Last year, the once all-volunteer Pickleball Association hired Mr. Maloof, a former executive director of Coyotes Ice, the owner of the home arena for the Phoenix Coyotes hockey team, to manage the association. In February this year, he started its first website. He said 527 pickleball locations opened in 2013, bringing the total to 2,281.

Also last year the association organized its fifth and biggest national tournament with 594 players from 39 states and five countries. It has recruited 700 volunteer regional “ambassadors” to promote and teach pickleball. The game has caught on outside the United States, notably in British Columbia, the northern neighbor of Washington State, and lately in Spain and India.

For the hardy and quick, pickleball is easy to learn. A good paddle costs around $70 and the ball $2. With portable nets and posts, players can set up a court on any hard surface for less than $300.

Helen White, 61, is the Pickleball Association’s ambassador for an area around Arlington, Va. Last year at the National Senior Games in Cleveland, she won a silver medal for her 60-to-65 women’s age group. Retired from a web management job at AARP, Ms. White brings beginners together with experienced picklers to learn and to play. “It’s all about living your passion,” she said. “Getting older adults to play sports.’ ”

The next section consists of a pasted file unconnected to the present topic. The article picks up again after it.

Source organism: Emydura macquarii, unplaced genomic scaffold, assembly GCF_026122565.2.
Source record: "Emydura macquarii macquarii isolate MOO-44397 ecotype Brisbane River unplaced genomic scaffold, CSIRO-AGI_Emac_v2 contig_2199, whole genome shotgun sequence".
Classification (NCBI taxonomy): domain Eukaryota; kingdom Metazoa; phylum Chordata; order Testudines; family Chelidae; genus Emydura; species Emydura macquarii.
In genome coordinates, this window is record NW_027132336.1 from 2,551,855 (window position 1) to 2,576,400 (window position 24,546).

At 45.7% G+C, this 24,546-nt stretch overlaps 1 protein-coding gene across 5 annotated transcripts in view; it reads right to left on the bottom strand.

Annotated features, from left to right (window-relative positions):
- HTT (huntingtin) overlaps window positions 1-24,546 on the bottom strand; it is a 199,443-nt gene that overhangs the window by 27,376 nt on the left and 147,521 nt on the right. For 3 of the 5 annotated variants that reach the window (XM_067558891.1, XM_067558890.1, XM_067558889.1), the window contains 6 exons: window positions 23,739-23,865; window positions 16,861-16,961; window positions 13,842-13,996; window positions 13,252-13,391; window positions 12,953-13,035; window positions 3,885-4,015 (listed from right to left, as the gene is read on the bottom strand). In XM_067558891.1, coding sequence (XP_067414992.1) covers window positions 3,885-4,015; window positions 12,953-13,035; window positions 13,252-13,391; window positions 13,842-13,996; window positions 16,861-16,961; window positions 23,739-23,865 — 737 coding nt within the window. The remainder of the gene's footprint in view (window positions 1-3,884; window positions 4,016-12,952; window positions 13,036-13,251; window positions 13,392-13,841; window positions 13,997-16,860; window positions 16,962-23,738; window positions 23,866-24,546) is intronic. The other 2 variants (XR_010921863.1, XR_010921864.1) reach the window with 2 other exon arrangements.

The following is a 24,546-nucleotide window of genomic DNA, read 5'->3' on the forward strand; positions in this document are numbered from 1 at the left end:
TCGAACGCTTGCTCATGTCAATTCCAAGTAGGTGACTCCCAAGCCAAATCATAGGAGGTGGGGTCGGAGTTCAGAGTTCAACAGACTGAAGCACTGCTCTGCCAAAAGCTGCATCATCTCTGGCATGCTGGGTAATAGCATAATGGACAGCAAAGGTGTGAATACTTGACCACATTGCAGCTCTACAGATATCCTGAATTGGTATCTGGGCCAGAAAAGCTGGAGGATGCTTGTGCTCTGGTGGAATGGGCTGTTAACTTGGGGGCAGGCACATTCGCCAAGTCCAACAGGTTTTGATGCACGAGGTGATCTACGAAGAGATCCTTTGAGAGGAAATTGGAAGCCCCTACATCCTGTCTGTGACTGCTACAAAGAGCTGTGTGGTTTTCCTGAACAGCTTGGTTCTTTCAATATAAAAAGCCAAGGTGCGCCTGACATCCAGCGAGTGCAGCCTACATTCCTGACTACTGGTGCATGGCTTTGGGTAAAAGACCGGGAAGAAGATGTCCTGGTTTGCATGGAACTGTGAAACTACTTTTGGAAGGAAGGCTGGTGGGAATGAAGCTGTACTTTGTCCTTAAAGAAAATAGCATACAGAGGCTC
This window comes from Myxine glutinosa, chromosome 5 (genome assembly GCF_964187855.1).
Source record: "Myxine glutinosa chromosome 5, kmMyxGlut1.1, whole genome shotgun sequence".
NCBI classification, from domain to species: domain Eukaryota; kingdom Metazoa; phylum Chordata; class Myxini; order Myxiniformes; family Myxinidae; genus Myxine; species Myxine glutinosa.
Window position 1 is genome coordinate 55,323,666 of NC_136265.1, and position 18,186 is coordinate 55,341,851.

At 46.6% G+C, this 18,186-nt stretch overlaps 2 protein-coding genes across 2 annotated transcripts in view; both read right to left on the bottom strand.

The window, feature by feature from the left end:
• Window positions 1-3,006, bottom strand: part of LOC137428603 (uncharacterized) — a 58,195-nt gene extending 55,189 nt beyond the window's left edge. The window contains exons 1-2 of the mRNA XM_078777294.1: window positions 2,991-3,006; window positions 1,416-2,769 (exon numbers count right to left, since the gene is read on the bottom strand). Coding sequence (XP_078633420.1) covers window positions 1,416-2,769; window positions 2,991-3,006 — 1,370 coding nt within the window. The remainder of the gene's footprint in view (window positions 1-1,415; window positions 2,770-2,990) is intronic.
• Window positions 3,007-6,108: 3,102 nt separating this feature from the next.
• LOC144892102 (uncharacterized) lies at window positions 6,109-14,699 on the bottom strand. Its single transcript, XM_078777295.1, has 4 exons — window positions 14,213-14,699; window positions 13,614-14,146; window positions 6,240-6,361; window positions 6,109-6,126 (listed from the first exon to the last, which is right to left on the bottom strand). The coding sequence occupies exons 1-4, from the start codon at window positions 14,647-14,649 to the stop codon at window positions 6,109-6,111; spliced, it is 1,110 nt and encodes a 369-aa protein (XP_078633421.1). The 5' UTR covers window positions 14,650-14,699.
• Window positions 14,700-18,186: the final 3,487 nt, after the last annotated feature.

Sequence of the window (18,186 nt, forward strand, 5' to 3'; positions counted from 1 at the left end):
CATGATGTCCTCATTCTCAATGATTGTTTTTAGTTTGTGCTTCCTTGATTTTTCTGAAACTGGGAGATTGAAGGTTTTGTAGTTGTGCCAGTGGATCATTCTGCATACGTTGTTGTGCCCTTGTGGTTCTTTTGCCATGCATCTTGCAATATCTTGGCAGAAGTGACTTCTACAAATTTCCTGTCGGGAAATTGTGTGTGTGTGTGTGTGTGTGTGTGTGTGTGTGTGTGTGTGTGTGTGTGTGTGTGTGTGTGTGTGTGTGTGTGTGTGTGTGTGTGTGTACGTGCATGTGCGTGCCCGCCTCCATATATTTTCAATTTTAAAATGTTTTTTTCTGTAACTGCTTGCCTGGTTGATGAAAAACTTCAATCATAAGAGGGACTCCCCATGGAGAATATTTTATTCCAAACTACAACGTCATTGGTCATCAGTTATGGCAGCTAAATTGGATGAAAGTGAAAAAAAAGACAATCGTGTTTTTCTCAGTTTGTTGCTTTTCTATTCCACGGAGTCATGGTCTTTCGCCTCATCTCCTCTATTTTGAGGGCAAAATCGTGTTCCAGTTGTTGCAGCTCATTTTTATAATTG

One Saturday, Ms. White assembles a group ages 56 to 84 in the gym of a public recreation center on Georgia Avenue in Washington. She lays out two temporary courts and hands out paddles and balls.

“Hold the paddle,” she says, circling around them. “Shake hands with it. Walk around and try balancing the ball on the paddle. Bounce it up and catch the ball on the paddle. Walk around doing that. Bounce the ball off the paddle five times. Find your sweet spot.”

“It’s fun,” said Helen Quick, 72, a former health care contractor and Planned Parenthood official. She and Kathleen Grant, 69, a former public policy mediator, were in a dance class a year ago when they came upon Ms. White. They are advanced picklers now. “It’s social,” Ms. Quick said. “I love the movement. I love hitting the ball. You laugh a lot.”